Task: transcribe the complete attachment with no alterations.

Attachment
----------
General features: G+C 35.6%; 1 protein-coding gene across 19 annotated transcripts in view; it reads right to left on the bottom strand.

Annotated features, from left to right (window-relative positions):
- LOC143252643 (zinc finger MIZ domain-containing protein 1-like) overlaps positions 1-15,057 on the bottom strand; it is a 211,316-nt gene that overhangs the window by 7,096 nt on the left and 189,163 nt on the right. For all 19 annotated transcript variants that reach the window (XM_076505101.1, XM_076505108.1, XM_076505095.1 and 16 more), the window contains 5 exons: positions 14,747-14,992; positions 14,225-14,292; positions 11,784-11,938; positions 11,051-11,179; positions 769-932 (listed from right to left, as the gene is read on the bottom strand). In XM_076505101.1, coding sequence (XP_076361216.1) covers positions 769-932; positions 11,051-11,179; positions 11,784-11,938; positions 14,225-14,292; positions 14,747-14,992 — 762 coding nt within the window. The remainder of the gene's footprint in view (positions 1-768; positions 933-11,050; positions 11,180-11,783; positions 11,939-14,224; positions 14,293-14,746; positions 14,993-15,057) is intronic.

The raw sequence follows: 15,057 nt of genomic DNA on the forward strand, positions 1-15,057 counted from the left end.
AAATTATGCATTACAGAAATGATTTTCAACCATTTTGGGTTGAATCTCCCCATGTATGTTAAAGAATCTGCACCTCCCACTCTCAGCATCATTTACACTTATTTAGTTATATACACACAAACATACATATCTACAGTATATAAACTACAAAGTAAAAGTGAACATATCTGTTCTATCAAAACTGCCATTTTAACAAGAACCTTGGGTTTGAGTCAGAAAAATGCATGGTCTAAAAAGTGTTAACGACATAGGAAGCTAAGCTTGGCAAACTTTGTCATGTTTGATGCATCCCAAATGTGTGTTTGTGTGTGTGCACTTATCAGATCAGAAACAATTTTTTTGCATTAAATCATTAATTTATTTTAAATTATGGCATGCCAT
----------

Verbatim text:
General features: G+C 35.6%; 1 protein-coding gene across 19 annotated transcripts in view; it reads right to left on the bottom strand.

Annotated features, from left to right (window-relative positions):
- LOC143252643 (zinc finger MIZ domain-containing protein 1-like) overlaps positions 1-15,057 on the bottom strand; it is a 211,316-nt gene that overhangs the window by 7,096 nt on the left and 189,163 nt on the right. For all 19 annotated transcript variants that reach the window (XM_076505101.1, XM_076505108.1, XM_076505095.1 and 16 more), the window contains 5 exons: positions 14,747-14,992; positions 14,225-14,292; positions 11,784-11,938; positions 11,051-11,179; positions 769-932 (listed from right to left, as the gene is read on the bottom strand). In XM_076505101.1, coding sequence (XP_076361216.1) covers positions 769-932; positions 11,051-11,179; positions 11,784-11,938; positions 14,225-14,292; positions 14,747-14,992 — 762 coding nt within the window. The remainder of the gene's footprint in view (positions 1-768; positions 933-11,050; positions 11,180-11,783; positions 11,939-14,224; positions 14,293-14,746; positions 14,993-15,057) is intronic.

The raw sequence follows: 15,057 nt of genomic DNA on the forward strand, positions 1-15,057 counted from the left end.
AAATTATGCATTACAGAAATGATTTTCAACCATTTTGGGTTGAATCTCCCCATGTATGTTAAAGAATCTGCACCTCCCACTCTCAGCATCATTTACACTTATTTAGTTATATACACACAAACATACATATCTACAGTATATAAACTACAAAGTAAAAGTGAACATATCTGTTCTATCAAAACTGCCATTTTAACAAGAACCTTGGGTTTGAGTCAGAAAAATGCATGGTCTAAAAAGTGTTAACGACATAGGAAGCTAAGCTTGGCAAACTTTGTCATGTTTGATGCATCCCAAATGTGTGTTTGTGTGTGTGCACTTATCAGATCAGAAACAATTTTTTTGCATTAAATCATTAATTTATTTTAAATTATGGCATGCCAT